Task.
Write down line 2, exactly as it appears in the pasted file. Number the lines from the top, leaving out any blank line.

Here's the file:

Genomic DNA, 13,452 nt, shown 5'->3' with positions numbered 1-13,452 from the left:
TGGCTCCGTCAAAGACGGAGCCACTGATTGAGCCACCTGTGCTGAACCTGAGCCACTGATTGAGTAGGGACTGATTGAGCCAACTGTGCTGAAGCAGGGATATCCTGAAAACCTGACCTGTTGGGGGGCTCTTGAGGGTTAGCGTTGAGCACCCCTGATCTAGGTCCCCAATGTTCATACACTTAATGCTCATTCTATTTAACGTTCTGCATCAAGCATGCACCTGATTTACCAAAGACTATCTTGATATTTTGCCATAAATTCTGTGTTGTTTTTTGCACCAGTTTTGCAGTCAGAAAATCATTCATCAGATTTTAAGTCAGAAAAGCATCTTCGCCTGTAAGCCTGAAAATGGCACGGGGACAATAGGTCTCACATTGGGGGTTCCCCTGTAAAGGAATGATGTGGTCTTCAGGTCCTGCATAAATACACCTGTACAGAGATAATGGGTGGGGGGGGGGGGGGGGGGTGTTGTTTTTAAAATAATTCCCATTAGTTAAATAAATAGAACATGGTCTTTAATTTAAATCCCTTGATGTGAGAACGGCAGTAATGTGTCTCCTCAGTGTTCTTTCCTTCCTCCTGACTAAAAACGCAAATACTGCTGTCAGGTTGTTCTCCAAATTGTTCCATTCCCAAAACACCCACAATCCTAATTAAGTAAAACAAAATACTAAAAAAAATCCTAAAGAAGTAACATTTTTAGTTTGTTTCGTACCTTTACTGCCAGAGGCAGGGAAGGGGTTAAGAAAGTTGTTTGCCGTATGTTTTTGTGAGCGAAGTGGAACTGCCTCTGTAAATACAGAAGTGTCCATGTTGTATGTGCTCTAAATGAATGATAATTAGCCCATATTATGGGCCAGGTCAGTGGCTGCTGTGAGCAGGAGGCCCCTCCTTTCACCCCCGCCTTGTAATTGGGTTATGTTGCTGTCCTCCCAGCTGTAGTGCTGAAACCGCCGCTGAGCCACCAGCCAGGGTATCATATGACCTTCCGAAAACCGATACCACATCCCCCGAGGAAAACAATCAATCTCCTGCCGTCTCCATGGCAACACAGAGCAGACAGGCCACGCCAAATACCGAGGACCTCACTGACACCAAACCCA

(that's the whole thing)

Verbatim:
TGGCTCCGTCAAAGACGGAGCCACTGATTGAGCCACCTGTGCTGAACCTGAGCCACTGATTGAGTAGGGACTGATTGAGCCAACTGTGCTGAAGCAGGGATATCCTGAAAACCTGACCTGTTGGGGGGCTCTTGAGGGTTAGCGTTGAGCACCCCTGATCTAGGTCCCCAATGTTCATACACTTAATGCTCATTCTATTTAACGTTCTGCATCAAGCATGCACCTGATTTACCAAAGACTATCTTGATATTTTGCCATAAATTCTGTGTTGTTTTTTGCACCAGTTTTGCAGTCAGAAAATCATTCATCAGATTTTAAGTCAGAAAAGCATCTTCGCCTGTAAGCCTGAAAATGGCACGGGGACAATAGGTCTCACATTGGGGGTTCCCCTGTAAAGGAATGATGTGGTCTTCAGGTCCTGCATAAATACACCTGTACAGAGATAATGGGTGGGGGGGGGGGGGGGGGGTGTTGTTTTTAAAATAATTCCCATTAGTTAAATAAATAGAACATGGTCTTTAATTTAAATCCCTTGATGTGAGAACGGCAGTAATGTGTCTCCTCAGTGTTCTTTCCTTCCTCCTGACTAAAAACGCAAATACTGCTGTCAGGTTGTTCTCCAAATTGTTCCATTCCCAAAACACCCACAATCCTAATTAAGTAAAACAAAATACTAAAAAAAATCCTAAAGAAGTAACATTTTTAGTTTGTTTCGTACCTTTACTGCCAGAGGCAGGGAAGGGGTTAAGAAAGTTGTTTGCCGTATGTTTTTGTGAGCGAAGTGGAACTGCCTCTGTAAATACAGAAGTGTCCATGTTGTATGTGCTCTAAATGAATGATAATTAGCCCATATTATGGGCCAGGTCAGTGGCTGCTGTGAGCAGGAGGCCCCTCCTTTCACCCCCGCCTTGTAATTGGGTTATGTTGCTGTCCTCCCAGCTGTAGTGCTGAAACCGCCGCTGAGCCACCAGCCAGGGTATCATATGACCTTCCGAAAACCGATACCACATCCCCCGAGGAAAACAATCAATCTCCTGCCGTCTCCATGGCAACACAGAGCAGACAGGCCACGCCAAATACCGAGGACCTCACTGACACCAAACCCA